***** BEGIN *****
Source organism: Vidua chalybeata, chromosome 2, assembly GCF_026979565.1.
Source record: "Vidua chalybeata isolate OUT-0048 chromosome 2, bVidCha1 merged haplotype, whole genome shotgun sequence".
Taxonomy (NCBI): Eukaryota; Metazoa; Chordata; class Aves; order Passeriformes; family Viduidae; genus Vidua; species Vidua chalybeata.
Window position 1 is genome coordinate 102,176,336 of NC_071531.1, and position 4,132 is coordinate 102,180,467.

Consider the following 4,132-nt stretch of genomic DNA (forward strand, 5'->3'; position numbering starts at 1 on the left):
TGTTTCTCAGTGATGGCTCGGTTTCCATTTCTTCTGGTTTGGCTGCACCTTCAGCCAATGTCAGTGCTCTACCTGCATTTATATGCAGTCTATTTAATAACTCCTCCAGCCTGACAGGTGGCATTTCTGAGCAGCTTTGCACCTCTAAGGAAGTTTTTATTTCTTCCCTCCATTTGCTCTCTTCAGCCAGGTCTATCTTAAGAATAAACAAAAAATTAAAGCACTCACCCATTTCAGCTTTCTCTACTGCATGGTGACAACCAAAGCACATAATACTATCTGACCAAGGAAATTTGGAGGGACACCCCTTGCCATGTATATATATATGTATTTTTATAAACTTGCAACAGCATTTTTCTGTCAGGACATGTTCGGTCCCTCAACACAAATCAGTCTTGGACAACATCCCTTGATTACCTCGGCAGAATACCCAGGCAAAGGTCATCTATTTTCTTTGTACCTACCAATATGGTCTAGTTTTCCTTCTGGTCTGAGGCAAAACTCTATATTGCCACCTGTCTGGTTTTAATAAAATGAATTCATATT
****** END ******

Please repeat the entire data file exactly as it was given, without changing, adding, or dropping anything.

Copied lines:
Source organism: Vidua chalybeata, chromosome 2, assembly GCF_026979565.1.
Source record: "Vidua chalybeata isolate OUT-0048 chromosome 2, bVidCha1 merged haplotype, whole genome shotgun sequence".
Taxonomy (NCBI): Eukaryota; Metazoa; Chordata; class Aves; order Passeriformes; family Viduidae; genus Vidua; species Vidua chalybeata.
Window position 1 is genome coordinate 102,176,336 of NC_071531.1, and position 4,132 is coordinate 102,180,467.

Consider the following 4,132-nt stretch of genomic DNA (forward strand, 5'->3'; position numbering starts at 1 on the left):
TGTTTCTCAGTGATGGCTCGGTTTCCATTTCTTCTGGTTTGGCTGCACCTTCAGCCAATGTCAGTGCTCTACCTGCATTTATATGCAGTCTATTTAATAACTCCTCCAGCCTGACAGGTGGCATTTCTGAGCAGCTTTGCACCTCTAAGGAAGTTTTTATTTCTTCCCTCCATTTGCTCTCTTCAGCCAGGTCTATCTTAAGAATAAACAAAAAATTAAAGCACTCACCCATTTCAGCTTTCTCTACTGCATGGTGACAACCAAAGCACATAATACTATCTGACCAAGGAAATTTGGAGGGACACCCCTTGCCATGTATATATATATGTATTTTTATAAACTTGCAACAGCATTTTTCTGTCAGGACATGTTCGGTCCCTCAACACAAATCAGTCTTGGACAACATCCCTTGATTACCTCGGCAGAATACCCAGGCAAAGGTCATCTATTTTCTTTGTACCTACCAATATGGTCTAGTTTTCCTTCTGGTCTGAGGCAAAACTCTATATTGCCACCTGTCTGGTTTTAATAAAATGAATTCATATT